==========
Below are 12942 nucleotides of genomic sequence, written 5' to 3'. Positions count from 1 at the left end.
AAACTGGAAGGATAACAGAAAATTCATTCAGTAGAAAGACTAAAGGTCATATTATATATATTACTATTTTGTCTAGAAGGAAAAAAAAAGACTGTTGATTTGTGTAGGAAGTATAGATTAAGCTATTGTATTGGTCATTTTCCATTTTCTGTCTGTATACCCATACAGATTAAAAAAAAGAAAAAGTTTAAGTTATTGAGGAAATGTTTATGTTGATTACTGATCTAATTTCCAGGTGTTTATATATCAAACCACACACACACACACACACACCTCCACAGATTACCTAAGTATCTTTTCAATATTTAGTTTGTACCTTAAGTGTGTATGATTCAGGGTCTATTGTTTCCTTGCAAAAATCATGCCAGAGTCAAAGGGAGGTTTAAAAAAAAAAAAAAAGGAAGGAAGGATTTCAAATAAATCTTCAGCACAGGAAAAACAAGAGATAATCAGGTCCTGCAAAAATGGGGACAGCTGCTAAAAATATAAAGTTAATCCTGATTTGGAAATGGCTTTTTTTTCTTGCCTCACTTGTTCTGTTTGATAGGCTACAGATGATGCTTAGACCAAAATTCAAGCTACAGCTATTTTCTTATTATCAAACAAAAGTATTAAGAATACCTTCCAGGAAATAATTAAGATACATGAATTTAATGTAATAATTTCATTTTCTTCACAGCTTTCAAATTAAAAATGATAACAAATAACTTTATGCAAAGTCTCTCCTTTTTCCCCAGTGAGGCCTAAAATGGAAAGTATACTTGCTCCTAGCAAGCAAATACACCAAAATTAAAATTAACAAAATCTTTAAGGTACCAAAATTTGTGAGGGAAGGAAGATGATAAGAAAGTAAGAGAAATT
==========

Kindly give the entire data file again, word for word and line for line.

Below are 12942 nucleotides of genomic sequence, written 5' to 3'. Positions count from 1 at the left end.
AAACTGGAAGGATAACAGAAAATTCATTCAGTAGAAAGACTAAAGGTCATATTATATATATTACTATTTTGTCTAGAAGGAAAAAAAAAGACTGTTGATTTGTGTAGGAAGTATAGATTAAGCTATTGTATTGGTCATTTTCCATTTTCTGTCTGTATACCCATACAGATTAAAAAAAAGAAAAAGTTTAAGTTATTGAGGAAATGTTTATGTTGATTACTGATCTAATTTCCAGGTGTTTATATATCAAACCACACACACACACACACACACCTCCACAGATTACCTAAGTATCTTTTCAATATTTAGTTTGTACCTTAAGTGTGTATGATTCAGGGTCTATTGTTTCCTTGCAAAAATCATGCCAGAGTCAAAGGGAGGTTTAAAAAAAAAAAAAAAGGAAGGAAGGATTTCAAATAAATCTTCAGCACAGGAAAAACAAGAGATAATCAGGTCCTGCAAAAATGGGGACAGCTGCTAAAAATATAAAGTTAATCCTGATTTGGAAATGGCTTTTTTTTCTTGCCTCACTTGTTCTGTTTGATAGGCTACAGATGATGCTTAGACCAAAATTCAAGCTACAGCTATTTTCTTATTATCAAACAAAAGTATTAAGAATACCTTCCAGGAAATAATTAAGATACATGAATTTAATGTAATAATTTCATTTTCTTCACAGCTTTCAAATTAAAAATGATAACAAATAACTTTATGCAAAGTCTCTCCTTTTTCCCCAGTGAGGCCTAAAATGGAAAGTATACTTGCTCCTAGCAAGCAAATACACCAAAATTAAAATTAACAAAATCTTTAAGGTACCAAAATTTGTGAGGGAAGGAAGATGATAAGAAAGTAAGAGAAATT